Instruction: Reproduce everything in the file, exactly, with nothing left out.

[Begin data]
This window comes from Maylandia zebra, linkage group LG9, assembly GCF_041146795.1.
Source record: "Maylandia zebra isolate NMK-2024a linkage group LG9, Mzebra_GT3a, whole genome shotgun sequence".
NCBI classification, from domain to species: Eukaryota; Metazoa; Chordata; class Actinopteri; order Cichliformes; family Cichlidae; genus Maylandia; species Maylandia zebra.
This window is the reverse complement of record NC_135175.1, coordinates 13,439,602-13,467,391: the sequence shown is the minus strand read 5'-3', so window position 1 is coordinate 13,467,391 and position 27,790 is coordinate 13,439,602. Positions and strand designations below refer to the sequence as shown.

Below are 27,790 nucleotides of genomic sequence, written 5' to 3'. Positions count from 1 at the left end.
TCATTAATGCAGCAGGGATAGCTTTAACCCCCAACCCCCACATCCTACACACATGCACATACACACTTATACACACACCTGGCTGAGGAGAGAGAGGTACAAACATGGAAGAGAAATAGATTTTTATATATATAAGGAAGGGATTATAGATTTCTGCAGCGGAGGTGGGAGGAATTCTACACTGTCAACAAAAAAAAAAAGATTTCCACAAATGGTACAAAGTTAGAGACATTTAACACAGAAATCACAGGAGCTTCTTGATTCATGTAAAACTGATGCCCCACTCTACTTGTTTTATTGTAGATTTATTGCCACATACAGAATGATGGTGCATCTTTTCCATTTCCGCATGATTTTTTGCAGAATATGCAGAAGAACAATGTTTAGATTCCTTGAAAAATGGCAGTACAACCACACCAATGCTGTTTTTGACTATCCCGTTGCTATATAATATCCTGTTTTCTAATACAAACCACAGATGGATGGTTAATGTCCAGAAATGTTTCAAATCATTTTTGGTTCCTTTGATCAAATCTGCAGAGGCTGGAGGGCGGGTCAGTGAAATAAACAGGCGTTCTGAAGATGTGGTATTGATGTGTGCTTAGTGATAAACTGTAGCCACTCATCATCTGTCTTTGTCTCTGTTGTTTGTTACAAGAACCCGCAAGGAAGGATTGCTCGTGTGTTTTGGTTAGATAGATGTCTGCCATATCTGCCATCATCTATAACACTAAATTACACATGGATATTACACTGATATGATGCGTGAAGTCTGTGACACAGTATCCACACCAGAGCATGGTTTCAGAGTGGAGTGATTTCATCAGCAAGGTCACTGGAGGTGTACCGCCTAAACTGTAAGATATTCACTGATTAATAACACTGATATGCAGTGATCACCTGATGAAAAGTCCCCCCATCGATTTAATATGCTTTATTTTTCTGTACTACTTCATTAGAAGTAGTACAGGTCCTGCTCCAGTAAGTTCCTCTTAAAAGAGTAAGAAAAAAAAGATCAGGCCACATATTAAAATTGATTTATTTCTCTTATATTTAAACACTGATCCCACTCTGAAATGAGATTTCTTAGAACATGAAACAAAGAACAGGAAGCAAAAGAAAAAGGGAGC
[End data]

This window comes from Maylandia zebra, linkage group LG9, assembly GCF_041146795.1.
Source record: "Maylandia zebra isolate NMK-2024a linkage group LG9, Mzebra_GT3a, whole genome shotgun sequence".
NCBI classification, from domain to species: Eukaryota; Metazoa; Chordata; class Actinopteri; order Cichliformes; family Cichlidae; genus Maylandia; species Maylandia zebra.
This window is the reverse complement of record NC_135175.1, coordinates 13,439,602-13,467,391: the sequence shown is the minus strand read 5'-3', so window position 1 is coordinate 13,467,391 and position 27,790 is coordinate 13,439,602. Positions and strand designations below refer to the sequence as shown.

Below are 27,790 nucleotides of genomic sequence, written 5' to 3'. Positions count from 1 at the left end.
TCATTAATGCAGCAGGGATAGCTTTAACCCCCAACCCCCACATCCTACACACATGCACATACACACTTATACACACACCTGGCTGAGGAGAGAGAGGTACAAACATGGAAGAGAAATAGATTTTTATATATATAAGGAAGGGATTATAGATTTCTGCAGCGGAGGTGGGAGGAATTCTACACTGTCAACAAAAAAAAAAAGATTTCCACAAATGGTACAAAGTTAGAGACATTTAACACAGAAATCACAGGAGCTTCTTGATTCATGTAAAACTGATGCCCCACTCTACTTGTTTTATTGTAGATTTATTGCCACATACAGAATGATGGTGCATCTTTTCCATTTCCGCATGATTTTTTGCAGAATATGCAGAAGAACAATGTTTAGATTCCTTGAAAAATGGCAGTACAACCACACCAATGCTGTTTTTGACTATCCCGTTGCTATATAATATCCTGTTTTCTAATACAAACCACAGATGGATGGTTAATGTCCAGAAATGTTTCAAATCATTTTTGGTTCCTTTGATCAAATCTGCAGAGGCTGGAGGGCGGGTCAGTGAAATAAACAGGCGTTCTGAAGATGTGGTATTGATGTGTGCTTAGTGATAAACTGTAGCCACTCATCATCTGTCTTTGTCTCTGTTGTTTGTTACAAGAACCCGCAAGGAAGGATTGCTCGTGTGTTTTGGTTAGATAGATGTCTGCCATATCTGCCATCATCTATAACACTAAATTACACATGGATATTACACTGATATGATGCGTGAAGTCTGTGACACAGTATCCACACCAGAGCATGGTTTCAGAGTGGAGTGATTTCATCAGCAAGGTCACTGGAGGTGTACCGCCTAAACTGTAAGATATTCACTGATTAATAACACTGATATGCAGTGATCACCTGATGAAAAGTCCCCCCATCGATTTAATATGCTTTATTTTTCTGTACTACTTCATTAGAAGTAGTACAGGTCCTGCTCCAGTAAGTTCCTCTTAAAAGAGTAAGAAAAAAAAGATCAGGCCACATATTAAAATTGATTTATTTCTCTTATATTTAAACACTGATCCCACTCTGAAATGAGATTTCTTAGAACATGAAACAAAGAACAGGAAGCAAAAGAAAAAGGGAGC